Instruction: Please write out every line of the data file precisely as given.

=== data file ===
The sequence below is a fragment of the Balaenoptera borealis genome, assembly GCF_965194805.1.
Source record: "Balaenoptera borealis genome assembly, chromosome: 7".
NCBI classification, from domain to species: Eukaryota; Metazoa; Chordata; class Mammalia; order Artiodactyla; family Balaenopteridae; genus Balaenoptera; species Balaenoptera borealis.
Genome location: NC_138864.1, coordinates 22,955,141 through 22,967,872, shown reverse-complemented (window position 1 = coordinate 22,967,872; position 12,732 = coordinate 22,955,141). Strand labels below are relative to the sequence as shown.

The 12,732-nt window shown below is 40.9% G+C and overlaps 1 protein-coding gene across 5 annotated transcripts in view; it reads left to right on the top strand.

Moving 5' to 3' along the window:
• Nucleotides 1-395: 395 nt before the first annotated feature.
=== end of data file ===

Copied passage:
The sequence below is a fragment of the Balaenoptera borealis genome, assembly GCF_965194805.1.
Source record: "Balaenoptera borealis genome assembly, chromosome: 7".
NCBI classification, from domain to species: Eukaryota; Metazoa; Chordata; class Mammalia; order Artiodactyla; family Balaenopteridae; genus Balaenoptera; species Balaenoptera borealis.
Genome location: NC_138864.1, coordinates 22,955,141 through 22,967,872, shown reverse-complemented (window position 1 = coordinate 22,967,872; position 12,732 = coordinate 22,955,141). Strand labels below are relative to the sequence as shown.

The 12,732-nt window shown below is 40.9% G+C and overlaps 1 protein-coding gene across 5 annotated transcripts in view; it reads left to right on the top strand.

Moving 5' to 3' along the window:
• Nucleotides 1-395: 395 nt before the first annotated feature.